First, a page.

So, this is what it feels like at the top of the league. After spending so much of the season struggling to get a foothold at the bottom of the table, to suddenly see the team in the bright sunshine and rarefied air of the title race was a little treat for any Bolton fan.
It was especially sweet because for seventy minutes Bolton were huffing and puffing as they failed to acclimatise to the change in altitude. Even if you forget about the dreadful penalty decision against Steinsson, nobody could argue with the quality of Chelsea's play. It seems obvious, but they are a really good team.
In fact, yesterday they were too good and Bolton didn't have any answers. I could watch Ballack's goal a hundred times and not get sick of it. They were majestic. It was all smiles and sunshine at the Bridge – Oh, except for the last twenty minutes.
It was a throwback result from the times when we were fans rather than consumers, an antiquated scoreline that isn't supposed to happen in the modern Premier League. It was genuinely exciting, as everyone involved held their breath for the last five minutes.
It had little to do with tactics or chequebooks; it was a raw, seismic shift in the game that set it all up. Chelsea were comfortable, and then Bolton found another gear, one that has eluded them at the end of games all season long, and they were able to multiply the pressure on Chelsea.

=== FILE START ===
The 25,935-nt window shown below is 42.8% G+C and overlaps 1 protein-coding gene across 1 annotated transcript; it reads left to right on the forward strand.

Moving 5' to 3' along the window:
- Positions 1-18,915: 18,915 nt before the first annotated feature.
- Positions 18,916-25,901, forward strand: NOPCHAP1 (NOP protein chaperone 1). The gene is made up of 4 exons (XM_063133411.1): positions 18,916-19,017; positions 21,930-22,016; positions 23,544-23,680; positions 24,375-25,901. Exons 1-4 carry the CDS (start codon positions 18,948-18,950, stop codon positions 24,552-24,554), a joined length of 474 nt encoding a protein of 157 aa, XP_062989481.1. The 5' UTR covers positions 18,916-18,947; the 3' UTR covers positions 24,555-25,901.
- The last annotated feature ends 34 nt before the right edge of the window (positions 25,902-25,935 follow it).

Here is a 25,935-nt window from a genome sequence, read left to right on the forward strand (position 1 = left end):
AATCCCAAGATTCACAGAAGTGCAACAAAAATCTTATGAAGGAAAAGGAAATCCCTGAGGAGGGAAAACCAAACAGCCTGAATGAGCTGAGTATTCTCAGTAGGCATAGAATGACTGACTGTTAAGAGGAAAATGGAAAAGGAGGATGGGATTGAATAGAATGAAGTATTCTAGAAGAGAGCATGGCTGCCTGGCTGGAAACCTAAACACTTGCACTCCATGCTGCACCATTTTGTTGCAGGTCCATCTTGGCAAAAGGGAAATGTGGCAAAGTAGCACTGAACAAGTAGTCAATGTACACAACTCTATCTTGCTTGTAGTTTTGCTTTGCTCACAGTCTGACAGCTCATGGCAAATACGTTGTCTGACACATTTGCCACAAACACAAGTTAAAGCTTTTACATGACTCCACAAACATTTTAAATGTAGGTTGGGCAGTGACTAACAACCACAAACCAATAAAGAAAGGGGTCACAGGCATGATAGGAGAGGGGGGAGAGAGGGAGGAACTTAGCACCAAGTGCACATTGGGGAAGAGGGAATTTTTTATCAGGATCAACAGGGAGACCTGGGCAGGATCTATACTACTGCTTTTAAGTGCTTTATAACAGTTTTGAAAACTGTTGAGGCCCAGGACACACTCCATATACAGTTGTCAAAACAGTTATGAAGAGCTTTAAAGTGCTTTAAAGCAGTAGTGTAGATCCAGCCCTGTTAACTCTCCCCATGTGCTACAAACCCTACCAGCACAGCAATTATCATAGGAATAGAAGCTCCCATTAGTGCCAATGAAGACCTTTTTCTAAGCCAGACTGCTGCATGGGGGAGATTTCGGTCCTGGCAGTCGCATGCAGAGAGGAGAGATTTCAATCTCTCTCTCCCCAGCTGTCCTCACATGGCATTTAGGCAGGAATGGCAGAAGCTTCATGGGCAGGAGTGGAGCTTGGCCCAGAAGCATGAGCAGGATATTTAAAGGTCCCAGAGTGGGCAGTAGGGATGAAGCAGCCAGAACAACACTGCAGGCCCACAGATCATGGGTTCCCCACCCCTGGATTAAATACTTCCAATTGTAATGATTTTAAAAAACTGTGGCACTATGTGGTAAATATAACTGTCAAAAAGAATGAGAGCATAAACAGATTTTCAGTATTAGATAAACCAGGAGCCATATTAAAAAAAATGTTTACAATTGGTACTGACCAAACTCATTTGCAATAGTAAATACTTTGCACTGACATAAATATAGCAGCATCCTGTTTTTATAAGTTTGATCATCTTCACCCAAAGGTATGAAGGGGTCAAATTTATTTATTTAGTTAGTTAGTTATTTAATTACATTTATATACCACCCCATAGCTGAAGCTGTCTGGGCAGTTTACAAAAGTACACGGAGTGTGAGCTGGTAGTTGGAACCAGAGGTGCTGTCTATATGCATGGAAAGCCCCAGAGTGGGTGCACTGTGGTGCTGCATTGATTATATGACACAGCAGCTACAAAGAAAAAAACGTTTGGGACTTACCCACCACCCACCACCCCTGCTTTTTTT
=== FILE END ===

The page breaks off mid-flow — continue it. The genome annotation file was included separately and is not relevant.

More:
The tide had turned, and suddenly wave after wave of pressure rolled up and smashed into Chelsea's defences. Completely out of the blue, Bolton had turned it into a real contest, crashing forward and piling into the box, then subsiding, swelling, rolling up and breaking again, from a different direction and at a different target.
It was great to watch, if only to see Chelsea's superstars sweat a bit. John Terry's head was spinning as Bolton bombarded the Chelsea goal and Petr Cech looked completely flustered as crosses were fired in from all angles. After looking so comfortable, in just ten minutes nobody was sure that Chelsea could make off with one point, never mind three.
In the end the result won't really matter to Bolton. Chelsea needed to win to give themselves something to cling onto in the League, but for Gary Megson this performance could be worth more than three points. If his players can take the momentum from the end of this game into their easy run-in, (Pompey, Villa, Wigan, Sunderland, Hull, Man City), there's a chance to make up some ground on the likes of Spurs and even West Ham and getting up the table.
Most of all, Megson now has ten minutes of proof that he can get a performance out of a team. That'll mean as much to his players as it will to him.